Friday, June 4, 2010
I can wax poetic about the ones of yore, and present to you in dramatic fashion what was consumed, but in truth, I'm all about the anticipation of the next one. As long as that next one includes this cake:
I'm going to go out on a limb and declare it the perfect summer BBQ cake. It's here. The search has ended, and I can anticipate many more of these to come.
Strawberry Chiffon Cake
For the Cake:
1 cup + 2 tbsp cake flour
1/2 fresh lemon
In another bowl, beat the yolks, water, oil, lemon zest and vanilla together on high until smooth. Stir in the flour mixture until smooth.
Assemble the cake by starting with the bottom cake layer. Spread 1/3 of the strawberry mixture on the cake, top with some of the whipped cream. Add the next cake layer, and repeat the strawberries and cream on that layer. Finish with the last cake layer, adding berries on top of that. Finish by spreading the rest of the whipped cream over the cake until the cake is covered. Chill in the refrigerator for 1/2 hour to an hour until you're ready to serve.
Tuesday, June 1, 2010
I'm guessing a great many of us attended some sort of function in the past couple of days where meat was grilled, sun was soaked up, and refreshing beverages were served. I was lucky enough to spend Memorial Day doing all of the above. Enter my friend Amy. Amy contributed the cocktail portion of our BBQ yesterday, and I'm very glad she did. Amy's known for coming up with delicious concoctions of all sorts, and her Gin Shandy's were no exception. I asked her to pass on the recipe with a guest post, and she kindly obliged.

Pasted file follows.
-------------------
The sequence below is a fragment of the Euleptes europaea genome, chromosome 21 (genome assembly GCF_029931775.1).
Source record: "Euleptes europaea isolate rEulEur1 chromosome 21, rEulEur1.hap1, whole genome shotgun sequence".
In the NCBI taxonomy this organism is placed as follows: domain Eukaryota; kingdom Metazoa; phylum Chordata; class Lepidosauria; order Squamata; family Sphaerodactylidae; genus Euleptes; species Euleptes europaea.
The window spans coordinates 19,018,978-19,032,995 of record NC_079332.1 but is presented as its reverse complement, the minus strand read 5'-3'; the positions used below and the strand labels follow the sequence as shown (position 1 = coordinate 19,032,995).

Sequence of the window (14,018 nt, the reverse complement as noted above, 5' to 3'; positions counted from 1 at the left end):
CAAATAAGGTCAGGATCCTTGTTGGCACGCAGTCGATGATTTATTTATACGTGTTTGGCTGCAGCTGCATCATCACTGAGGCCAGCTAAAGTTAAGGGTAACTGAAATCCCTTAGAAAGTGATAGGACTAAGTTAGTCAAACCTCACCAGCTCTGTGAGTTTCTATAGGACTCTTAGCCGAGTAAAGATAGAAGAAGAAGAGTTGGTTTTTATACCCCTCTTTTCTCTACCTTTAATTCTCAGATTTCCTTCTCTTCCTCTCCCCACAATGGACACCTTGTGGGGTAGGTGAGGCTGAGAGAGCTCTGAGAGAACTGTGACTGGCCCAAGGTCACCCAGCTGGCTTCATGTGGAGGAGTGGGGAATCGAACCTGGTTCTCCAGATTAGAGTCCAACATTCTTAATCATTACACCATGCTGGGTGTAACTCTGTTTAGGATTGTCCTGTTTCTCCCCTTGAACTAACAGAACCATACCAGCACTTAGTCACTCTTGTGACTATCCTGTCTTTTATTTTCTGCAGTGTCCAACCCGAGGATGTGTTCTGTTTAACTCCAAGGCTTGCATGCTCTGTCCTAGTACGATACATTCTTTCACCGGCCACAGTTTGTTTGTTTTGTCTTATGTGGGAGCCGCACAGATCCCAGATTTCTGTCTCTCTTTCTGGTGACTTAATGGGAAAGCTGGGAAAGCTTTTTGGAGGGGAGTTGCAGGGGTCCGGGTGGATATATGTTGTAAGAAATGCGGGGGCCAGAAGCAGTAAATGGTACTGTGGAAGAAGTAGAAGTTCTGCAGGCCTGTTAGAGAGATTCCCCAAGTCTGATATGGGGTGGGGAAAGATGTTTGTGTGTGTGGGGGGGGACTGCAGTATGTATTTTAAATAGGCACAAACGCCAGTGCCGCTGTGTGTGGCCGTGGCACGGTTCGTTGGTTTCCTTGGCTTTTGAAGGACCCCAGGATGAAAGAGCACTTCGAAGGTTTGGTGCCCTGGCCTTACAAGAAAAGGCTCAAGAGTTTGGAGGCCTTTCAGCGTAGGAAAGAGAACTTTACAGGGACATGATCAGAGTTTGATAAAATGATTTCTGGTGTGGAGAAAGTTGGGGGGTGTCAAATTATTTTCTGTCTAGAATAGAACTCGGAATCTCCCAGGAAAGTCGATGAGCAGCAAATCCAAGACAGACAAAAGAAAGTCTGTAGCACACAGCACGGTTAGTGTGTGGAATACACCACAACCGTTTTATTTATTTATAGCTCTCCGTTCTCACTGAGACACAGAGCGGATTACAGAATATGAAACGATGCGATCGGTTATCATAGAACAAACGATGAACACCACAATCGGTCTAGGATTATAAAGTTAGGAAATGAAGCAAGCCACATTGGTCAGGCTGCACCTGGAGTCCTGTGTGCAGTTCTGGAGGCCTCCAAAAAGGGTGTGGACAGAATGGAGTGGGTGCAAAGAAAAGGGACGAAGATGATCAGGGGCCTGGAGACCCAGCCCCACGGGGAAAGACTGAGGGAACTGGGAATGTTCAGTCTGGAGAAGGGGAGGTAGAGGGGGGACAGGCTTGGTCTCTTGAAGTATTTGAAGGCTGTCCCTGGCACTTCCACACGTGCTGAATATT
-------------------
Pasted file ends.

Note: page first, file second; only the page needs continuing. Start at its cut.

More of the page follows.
Guest Post by Amy -
Memorial Day weekend, you are the devil! It's typically easier if your friends have their barbecues on SUNDAY so you get the full recovery day...but if you're not given that luxury, you've gotta show up with a drink that can pull the triple-duty hangover cure/ sunny day beverage/ I'm not gonna throw up at the office tomorrow. Hello, Gin Shandy. I will wear all kinds of white and drink up your business all day long. I just paid a big vet bill this weekend for my cat who had worms soooo it wasn't exactly the best time to be shopping for party supplies. The good news is that you don't need a top shelf gin for a good shandy. A) Because by the time I show up to the BBQ everyone is slightly tipsy, hot, and thirsty for some non-beer action and B) Because the magic shandy cauldron of awesome masks the taste of any mid-shelf gin, if it bothers you snobs. I went Beefeater- not plastic, not the end of the world, not too spendy. Hendrick's is good, or you can go for the old Tanqueray stand-by. But really, your money is better spent on a top shelf ginger beer and a tart lemonade.
Here's where the toil and trouble happens: